It's only when you really get into the game that it starts to reveal how much the developers didn't understand what they were doing. For starters, this is probably one of the most empty and utterly hollow "worlds" Samus has had to explore. In comparison to Zebes or SR-388 or Tallon IV, all of which were densely packed with rooms, paths, and nooks and crannies, Other M is largely devoid of all of that. You'll get into a zone, be shown the map, and then you follow the linear progression of rooms until you get to the next nav station, get the next set of maps, and repeat. There might be the occasional little nook, or an item loose somewhere else, but these are largely open, empty rooms with just you and some creatures. The nonlinear experience of the series is utterly and completely gone here.
Not that you really need to go exploring for anything if you don't want to (beyond a couple of missile expansions and an E-tank or two) and that's because Samus starts with all her gear right off the bat (she just can't use it yet). This game takes place between Super Metroid and Metroid Fusion and Samus still has her whole load out (minus all her missiles, power bombs, and E-tanks, for some reason) from the previous title. Stupidly, though, she's just not immediately allowed to use it. Why, you might ask, would our heroine be barred from using items she has on her? Well, that gets into the biggest issue the game has: the plot.
For purists, the idea of a plot in a Metroid game goes against everything they want or desire. Sure, Samus always has a mission, but that's generally it; there's hardly any in-game story, especially in the beloved early titles, and even the later games that had plot tended to keep it to minimal snippets at best. The collective fandom pitched a fit over the amount of story included in Metroid Fusion, and that barely amounted to more than a few of screens of text. Here, though, the game goes all-in on a story, giving not only a long A-plot but also detailing Samus's back story, and, boy, is it awful.
Have you ever wanted to see Samus depicted as a shy and submissive, doe-eyed girl that would do anything for her commanding officer/father figure? No? Well then you're going to have some serious issues with the story here. Samus, for whatever reason, joins up with a crew of Galactic Marines as they investigate what's going on in a science station, the Bottle Ship. At the scene of the incident, Samus runs into Adam, her old commander, and while he lets her join their crew he forces her to follow his orders and that includes turning off all her gear until he authorizes her to use it. Yes, the hard-as-nails, bad-ass bounty hunter we've seen in countless games before this, the woman that will go solo into any mission, kick ass and take names, lets someone boss her around for a good ten hours or so of game play. It's galling, frankly, because it's a version of the character we never needed or wanted.
Every game limits Samus in some way, mind you, but the way this game does it is just misogynistic. "Samus, you've already gone on countless missions and have handled yourself admirably, and while we realize you are, in no way, under the authority of the Galactic command, we order you to be a good girl and turn off all your gear because you might shoot yourself and break a nail." That's how it plays, and Samus just goes along with it. If she fought back at all that would be one thing, but instead she is like, "yes, sir, thank you, daddy," and then rest of the audience is utterly and completely creeped out by it.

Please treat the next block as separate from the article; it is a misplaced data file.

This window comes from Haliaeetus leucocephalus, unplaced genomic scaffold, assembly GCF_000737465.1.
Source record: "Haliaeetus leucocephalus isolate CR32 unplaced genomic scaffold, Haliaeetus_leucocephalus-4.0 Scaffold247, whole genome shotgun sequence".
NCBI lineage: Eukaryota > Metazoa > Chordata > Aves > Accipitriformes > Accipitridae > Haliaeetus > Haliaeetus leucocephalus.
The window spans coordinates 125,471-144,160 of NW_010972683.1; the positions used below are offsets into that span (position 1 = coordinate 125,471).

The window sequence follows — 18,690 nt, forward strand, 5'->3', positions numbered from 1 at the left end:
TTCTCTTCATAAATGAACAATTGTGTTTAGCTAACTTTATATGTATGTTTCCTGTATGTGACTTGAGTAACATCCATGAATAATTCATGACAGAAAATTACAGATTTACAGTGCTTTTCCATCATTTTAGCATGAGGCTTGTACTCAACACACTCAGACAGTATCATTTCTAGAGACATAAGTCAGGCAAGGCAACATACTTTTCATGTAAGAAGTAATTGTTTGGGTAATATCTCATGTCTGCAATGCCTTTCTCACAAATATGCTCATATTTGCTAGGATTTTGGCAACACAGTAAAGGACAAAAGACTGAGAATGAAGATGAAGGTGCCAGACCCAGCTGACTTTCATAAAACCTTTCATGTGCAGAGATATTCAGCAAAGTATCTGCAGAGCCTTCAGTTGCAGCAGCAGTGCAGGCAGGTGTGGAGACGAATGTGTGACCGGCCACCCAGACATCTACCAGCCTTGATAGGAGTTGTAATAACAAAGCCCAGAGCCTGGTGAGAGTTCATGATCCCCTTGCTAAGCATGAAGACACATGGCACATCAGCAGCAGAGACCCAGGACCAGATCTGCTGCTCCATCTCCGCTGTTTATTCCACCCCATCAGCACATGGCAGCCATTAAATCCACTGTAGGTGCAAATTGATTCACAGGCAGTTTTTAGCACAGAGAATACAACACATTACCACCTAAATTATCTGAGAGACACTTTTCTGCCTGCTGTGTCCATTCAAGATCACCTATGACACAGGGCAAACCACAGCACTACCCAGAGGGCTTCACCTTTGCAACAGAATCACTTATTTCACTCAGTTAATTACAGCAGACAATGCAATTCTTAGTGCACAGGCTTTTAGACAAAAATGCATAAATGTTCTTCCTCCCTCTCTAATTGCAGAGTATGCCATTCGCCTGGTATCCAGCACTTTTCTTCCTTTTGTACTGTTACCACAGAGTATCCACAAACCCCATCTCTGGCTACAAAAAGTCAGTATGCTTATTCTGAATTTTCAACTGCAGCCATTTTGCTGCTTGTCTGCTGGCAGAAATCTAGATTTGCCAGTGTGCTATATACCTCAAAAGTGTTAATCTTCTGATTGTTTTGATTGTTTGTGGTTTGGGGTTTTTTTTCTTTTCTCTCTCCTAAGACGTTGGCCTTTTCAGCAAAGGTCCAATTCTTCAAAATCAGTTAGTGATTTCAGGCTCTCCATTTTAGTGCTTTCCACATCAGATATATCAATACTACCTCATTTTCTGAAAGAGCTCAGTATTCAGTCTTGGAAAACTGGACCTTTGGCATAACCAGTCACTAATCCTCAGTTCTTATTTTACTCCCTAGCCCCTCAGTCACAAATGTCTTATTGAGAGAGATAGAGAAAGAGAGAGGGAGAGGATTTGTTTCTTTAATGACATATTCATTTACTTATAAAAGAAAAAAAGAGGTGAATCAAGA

The thing is, if they wanted to limit her and still have her be Samus, there were any number of ways they could do it. The one I thought up just now was to have her get a call from her friend (and old Army buddy) Adam who asks if the military R&D branch can take a look at her suit to see if they can replicate her tech. She grudgingly agrees, lending the suit to the Bottle Ship scientists but she has to be there the whole time in case something goes wrong. And then something goes wrong, monsters attack, and her suit is broken into pieces, the parts scattered to the winds of the world. Then she has to go and find all her tech again while protecting the idiotic Army guys at the base. Same basic idea but now Samus is both in control and the only one smart enough to realize she's a powerful warrior goddess and they all need to get the hell out of her way.
Plus, frankly, what commanding officer would say, "you are an amazing warrior but we want you hobbled while we're on this dangerous world." It makes no sense. Nothing about the story of this game makes sense, and while you can skip the cut-scenes after the first time through the game (as that unlocks for future play-throughs and speed-runs) you can't skip the stupid gating system the game uses for all of Samus's tech. It's utterly stupid.
I try to like every game I play, to find reasons why this game might have actually been good if audiences had just be receptive. In short bursts, without the story of the game intruding or Adam opening his big mouth, I can actually get what the designers were going for. Those moments, though, are fleeting at best and then the game has to get in its way again and be utterly and completely stupid. There are worse games out there, in general, but when it comes to the Metroid series, Other M is certainly scraping the bottom of the barrel (if it's not past it, lodged somewhere in the soil underneath).